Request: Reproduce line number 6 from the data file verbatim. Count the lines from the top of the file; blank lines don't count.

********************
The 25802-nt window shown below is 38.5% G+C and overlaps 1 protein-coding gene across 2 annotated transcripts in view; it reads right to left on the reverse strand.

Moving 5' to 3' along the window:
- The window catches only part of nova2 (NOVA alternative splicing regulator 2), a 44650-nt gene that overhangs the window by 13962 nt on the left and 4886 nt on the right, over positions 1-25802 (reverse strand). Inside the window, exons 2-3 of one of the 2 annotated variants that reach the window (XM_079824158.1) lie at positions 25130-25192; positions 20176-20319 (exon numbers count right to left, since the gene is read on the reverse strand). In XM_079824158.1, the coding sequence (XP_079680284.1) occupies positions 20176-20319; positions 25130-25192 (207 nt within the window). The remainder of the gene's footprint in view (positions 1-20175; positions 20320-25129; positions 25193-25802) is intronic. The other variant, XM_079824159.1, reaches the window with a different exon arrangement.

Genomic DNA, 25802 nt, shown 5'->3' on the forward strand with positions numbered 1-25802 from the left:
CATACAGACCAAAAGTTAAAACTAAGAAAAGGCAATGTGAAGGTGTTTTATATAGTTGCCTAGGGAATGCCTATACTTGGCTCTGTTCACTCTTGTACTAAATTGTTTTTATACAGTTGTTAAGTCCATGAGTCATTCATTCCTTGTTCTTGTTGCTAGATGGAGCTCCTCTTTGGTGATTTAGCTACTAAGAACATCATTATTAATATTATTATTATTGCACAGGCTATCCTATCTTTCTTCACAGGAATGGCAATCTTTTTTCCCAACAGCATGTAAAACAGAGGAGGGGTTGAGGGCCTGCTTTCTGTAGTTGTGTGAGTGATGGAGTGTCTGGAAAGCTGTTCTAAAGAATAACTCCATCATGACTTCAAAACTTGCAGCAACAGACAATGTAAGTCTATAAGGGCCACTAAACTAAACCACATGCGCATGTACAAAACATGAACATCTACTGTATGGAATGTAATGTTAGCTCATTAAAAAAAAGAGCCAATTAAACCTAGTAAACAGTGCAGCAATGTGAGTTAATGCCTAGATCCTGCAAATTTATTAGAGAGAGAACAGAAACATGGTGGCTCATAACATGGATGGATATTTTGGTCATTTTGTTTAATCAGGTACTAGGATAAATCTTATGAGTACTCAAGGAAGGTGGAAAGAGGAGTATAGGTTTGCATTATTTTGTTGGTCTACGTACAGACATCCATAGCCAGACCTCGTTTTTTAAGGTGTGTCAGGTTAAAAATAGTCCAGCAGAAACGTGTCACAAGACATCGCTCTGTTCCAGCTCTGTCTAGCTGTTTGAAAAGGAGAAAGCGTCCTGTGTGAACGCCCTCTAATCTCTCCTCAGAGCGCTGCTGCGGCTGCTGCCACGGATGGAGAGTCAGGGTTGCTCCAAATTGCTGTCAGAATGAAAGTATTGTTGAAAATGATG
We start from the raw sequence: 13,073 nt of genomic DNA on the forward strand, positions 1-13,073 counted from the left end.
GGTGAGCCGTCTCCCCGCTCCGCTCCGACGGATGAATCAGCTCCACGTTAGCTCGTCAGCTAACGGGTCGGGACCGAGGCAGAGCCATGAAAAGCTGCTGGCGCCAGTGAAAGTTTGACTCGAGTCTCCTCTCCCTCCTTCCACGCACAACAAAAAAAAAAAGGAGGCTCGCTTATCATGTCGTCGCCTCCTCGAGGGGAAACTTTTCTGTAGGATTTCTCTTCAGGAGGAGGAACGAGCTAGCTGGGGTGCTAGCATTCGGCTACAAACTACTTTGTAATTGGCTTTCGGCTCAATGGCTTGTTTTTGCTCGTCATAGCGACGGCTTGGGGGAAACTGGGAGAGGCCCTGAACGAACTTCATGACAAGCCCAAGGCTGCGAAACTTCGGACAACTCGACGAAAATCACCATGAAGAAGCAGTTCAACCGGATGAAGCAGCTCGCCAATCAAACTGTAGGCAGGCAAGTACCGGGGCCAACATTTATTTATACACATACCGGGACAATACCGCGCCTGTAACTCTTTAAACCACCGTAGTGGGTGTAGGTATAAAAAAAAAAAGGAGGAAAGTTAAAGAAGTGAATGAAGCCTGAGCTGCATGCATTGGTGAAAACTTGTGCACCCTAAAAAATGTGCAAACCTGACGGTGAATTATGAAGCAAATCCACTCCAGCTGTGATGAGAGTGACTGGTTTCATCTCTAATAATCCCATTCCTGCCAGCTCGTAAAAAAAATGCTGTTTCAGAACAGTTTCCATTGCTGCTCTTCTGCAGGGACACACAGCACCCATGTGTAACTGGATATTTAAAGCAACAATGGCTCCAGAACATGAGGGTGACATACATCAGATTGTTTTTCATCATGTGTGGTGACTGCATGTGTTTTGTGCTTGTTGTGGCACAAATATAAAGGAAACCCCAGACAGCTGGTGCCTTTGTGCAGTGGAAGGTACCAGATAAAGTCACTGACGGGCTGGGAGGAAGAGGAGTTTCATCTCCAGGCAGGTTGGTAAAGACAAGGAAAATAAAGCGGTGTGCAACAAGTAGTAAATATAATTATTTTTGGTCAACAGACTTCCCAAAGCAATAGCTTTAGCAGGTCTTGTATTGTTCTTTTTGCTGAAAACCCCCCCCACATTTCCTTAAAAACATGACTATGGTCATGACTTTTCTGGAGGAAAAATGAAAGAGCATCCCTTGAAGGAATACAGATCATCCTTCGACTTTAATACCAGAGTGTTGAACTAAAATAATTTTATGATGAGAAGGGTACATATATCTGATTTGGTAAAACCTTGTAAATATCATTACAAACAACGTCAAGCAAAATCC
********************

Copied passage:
We start from the raw sequence: 13,073 nt of genomic DNA on the forward strand, positions 1-13,073 counted from the left end.